Australia’s Year 4 students have not lost ground on reading, despite pandemic disruptions
Australia’s Year 4 students have not lost ground on their reading skills, despite all the disruptions to schooling during the pandemic.
A major international test has found about 80% of students have “more than elementary” skills in reading comprehension. This is the same result Australian students recorded in the last round of PIRLS testing in 2016.
But reading performance among students from disadvantaged backgrounds and rural areas still tends to be lower than among other students.
What do the PIRLS results tell us? And how can we improve reading skills?
Why is PIRLS important?
The Progress in International Reading Literacy Study – PIRLS for short – is an international assessment of Year 4 students’ reading comprehension skills. It is one of three international assessments Australia participates in, along with the Trends in International Mathematics and Science Study (TIMSS), which covers maths and science in Year 4 and Year 8, and the Programme for International Student Assessment (PISA), which assesses reading, mathematics and science in 15-year-olds.
These assessments involve a nationally representative, random selection of schools and students. The results provide an overview of how different groups of students are performing in these key areas of learning, both within and between countries.
Unlike NAPLAN, these assessments are not designed to report on individual students’ performance.
What does PIRLS measure?
PIRLS has been conducted about every five years since 2001, and Australia has taken part since 2011. It focuses on Year 4 students because many students at this level are moving on from learning to read and are now reading to learn.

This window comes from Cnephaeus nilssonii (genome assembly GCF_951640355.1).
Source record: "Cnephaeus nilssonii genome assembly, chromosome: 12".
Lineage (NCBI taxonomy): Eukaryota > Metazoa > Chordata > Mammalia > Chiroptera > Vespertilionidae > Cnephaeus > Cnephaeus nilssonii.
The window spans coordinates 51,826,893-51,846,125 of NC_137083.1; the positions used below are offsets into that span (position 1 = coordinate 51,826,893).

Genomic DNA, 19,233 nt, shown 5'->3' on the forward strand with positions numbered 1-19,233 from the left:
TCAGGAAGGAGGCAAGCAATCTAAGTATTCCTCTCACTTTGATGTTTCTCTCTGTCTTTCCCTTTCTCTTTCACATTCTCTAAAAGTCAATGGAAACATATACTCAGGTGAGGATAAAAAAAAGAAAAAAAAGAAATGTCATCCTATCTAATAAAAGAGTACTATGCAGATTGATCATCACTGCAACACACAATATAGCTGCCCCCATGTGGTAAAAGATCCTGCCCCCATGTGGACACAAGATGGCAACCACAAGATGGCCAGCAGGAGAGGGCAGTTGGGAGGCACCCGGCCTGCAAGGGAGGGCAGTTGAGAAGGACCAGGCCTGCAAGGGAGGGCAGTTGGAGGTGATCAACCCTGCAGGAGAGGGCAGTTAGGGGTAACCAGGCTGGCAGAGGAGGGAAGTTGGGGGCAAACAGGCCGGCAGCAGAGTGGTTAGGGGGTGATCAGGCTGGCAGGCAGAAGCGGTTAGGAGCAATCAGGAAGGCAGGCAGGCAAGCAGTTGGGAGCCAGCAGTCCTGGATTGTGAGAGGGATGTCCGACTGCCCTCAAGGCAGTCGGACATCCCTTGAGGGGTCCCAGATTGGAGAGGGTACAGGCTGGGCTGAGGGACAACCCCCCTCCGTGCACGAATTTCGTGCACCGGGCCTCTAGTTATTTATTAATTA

In other words, they are now fairly comfortable with the mechanics of reading, and more of their learning will require them to interact with text – whether searching the internet for information about a certain country or discussing the experiences of a lead character in a novel.
The Year 4 students who participate in PIRLS each read two texts – either two narrative texts, like a short story; two non-fiction texts, like a short article; or one of each.
They then answer a set of questions about the content, style and purpose of those texts.
Read more: Research shows the importance of parents reading with children – even after children can read
How did Australia go?
The 2021 PIRLS assessment was conducted in the midst of the COVID pandemic, which saw interruptions to normal schooling in many participating countries, including Australia.
In Australia, 281 schools and 5,487 students were involved.
Australia’s average score was 540 points. This was statistically similar to Australia’s average score in 2016 (544 points) and higher than the average score in 2011 (527 points).
The 2021 result is also significantly higher than the average scores of 28 other countries, including Germany, New Zealand and France.
Australia scored lower than average scores for six other countries: Singapore, Hong Kong and England (who tested in English) as well as Russia, Finland and Poland.